Saturday, June 12, 2010

Did I really just see that? Taking the bus to work.

I have been taking the organised transport to work at ASM since September now, and sights still surprise me. At first the route to the school was a little exciting, maybe even exotic for some. Now, after 10 months of riding on the bus, I am spying more of the weird and wonderful from the windows every day.

Some sights are found every where in the world. Some, I am certain, are specific to Morocco. We start off in the villle nouvelle, Gueliz, where most of the other teachers live too. Here it is common to see mopeds carrying non-helmet wearing drivers and passengers, speeding on the wrong side of the road and men starting their day with thick black coffee while watching the world wake up. When we exit Gueliz and make our way past the medina, the sights really begin. A poor kitten convulsing in the middle of the road after being hit by a speeding car, a slender stray puppy playing with a waste paper basket while a trendy young man walks his healthy dog by, and aged homeless people taking shelter outside the unkempt graveyard. There are weathered men and women selling their wares - popcorn, colorful baskets, candy and rattan stools.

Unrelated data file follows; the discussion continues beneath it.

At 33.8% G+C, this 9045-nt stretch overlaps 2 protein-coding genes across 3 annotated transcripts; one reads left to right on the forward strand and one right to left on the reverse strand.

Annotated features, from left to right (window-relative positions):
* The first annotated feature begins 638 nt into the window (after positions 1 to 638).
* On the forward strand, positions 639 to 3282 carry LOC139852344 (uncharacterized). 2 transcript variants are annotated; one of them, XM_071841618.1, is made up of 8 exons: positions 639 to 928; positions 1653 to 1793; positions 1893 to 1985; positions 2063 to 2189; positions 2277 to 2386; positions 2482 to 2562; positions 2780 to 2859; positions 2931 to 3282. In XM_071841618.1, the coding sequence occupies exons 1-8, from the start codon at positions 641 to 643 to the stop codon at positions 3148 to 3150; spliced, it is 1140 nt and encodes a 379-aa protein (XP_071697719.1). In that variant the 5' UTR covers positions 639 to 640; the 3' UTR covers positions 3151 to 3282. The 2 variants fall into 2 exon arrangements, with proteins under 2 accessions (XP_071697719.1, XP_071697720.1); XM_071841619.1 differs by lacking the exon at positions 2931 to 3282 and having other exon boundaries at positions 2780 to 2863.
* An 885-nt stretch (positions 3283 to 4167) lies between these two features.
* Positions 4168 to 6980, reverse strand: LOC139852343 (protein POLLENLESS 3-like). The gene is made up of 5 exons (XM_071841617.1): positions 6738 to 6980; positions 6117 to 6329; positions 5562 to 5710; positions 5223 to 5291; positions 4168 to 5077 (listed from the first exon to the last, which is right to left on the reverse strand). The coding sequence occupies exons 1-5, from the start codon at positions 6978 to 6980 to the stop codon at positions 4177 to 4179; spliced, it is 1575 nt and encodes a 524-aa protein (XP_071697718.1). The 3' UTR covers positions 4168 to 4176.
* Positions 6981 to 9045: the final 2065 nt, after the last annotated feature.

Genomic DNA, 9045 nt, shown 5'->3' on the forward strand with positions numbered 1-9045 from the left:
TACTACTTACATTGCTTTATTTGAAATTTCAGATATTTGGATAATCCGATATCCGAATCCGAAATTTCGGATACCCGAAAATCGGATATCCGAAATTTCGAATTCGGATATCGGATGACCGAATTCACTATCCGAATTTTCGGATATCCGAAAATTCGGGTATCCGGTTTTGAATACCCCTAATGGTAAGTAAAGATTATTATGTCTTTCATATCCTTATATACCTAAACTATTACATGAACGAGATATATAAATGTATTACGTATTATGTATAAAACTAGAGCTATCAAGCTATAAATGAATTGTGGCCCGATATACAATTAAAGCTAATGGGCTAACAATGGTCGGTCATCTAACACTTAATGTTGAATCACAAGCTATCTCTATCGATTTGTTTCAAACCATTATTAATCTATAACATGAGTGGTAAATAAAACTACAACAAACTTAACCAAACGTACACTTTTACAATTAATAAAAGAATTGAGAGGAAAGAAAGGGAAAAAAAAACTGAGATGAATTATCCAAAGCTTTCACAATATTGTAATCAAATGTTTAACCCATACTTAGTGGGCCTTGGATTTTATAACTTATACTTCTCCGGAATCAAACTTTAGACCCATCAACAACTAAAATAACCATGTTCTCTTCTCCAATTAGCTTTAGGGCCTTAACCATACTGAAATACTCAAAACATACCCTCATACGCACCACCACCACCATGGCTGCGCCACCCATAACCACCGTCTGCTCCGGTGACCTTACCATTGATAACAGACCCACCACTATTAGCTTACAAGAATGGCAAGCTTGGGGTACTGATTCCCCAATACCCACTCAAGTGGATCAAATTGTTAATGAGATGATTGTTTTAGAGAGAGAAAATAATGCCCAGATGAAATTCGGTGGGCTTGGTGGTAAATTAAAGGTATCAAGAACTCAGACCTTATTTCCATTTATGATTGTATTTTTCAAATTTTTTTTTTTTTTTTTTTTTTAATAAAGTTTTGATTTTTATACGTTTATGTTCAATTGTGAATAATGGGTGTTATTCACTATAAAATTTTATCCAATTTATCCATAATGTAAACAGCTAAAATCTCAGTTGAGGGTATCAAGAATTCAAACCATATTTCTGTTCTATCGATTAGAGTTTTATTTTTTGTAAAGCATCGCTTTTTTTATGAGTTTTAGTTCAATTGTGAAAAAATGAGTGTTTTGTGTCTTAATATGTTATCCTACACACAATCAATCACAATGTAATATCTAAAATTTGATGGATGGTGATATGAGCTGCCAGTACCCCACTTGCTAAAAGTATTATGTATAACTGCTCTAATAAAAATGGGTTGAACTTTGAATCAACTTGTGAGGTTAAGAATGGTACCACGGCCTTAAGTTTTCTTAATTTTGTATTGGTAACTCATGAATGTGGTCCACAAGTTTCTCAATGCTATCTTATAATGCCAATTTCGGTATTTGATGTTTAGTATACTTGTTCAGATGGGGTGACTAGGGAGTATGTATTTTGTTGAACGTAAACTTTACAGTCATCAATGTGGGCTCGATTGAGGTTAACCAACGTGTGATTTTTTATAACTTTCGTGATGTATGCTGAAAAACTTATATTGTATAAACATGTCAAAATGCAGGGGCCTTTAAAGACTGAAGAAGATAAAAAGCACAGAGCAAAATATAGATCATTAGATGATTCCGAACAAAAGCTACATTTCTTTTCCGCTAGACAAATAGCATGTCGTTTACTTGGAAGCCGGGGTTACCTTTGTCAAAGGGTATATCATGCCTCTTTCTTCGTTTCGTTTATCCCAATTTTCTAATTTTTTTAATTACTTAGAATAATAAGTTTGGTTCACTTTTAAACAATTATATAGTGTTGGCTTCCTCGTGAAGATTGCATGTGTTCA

Next to the graveyard is a dried river, and graves sit precariously on the dried banks. On more than one occasion I have seen the banks being used as a toilet for the humiliated homeless. Opposite the graveyard is the 'chicken souk' selling live chickens, turkeys and rabbits, jellaba wearing men crouch down over some mint tea. Traveling on the route de Ouarzazate we come across an old large pipe that was made into a rustic see-saw for local children, Moroccan children wearing white coats walking to school and the large gated Jenna community for the wealthy.

The route to the school makes me feel sad most of the time. People look helpless. Usually domesticated animals look starved and alone. The communities look neglected. But I am an outsider looking in. I will never fit into Marrakech and I really don't think I would want to. We are chaperoned to a private school each day, teaching the wealthy and privileged, only to be visually reminded of the real world and state of affairs each afternoon, on the ride home.

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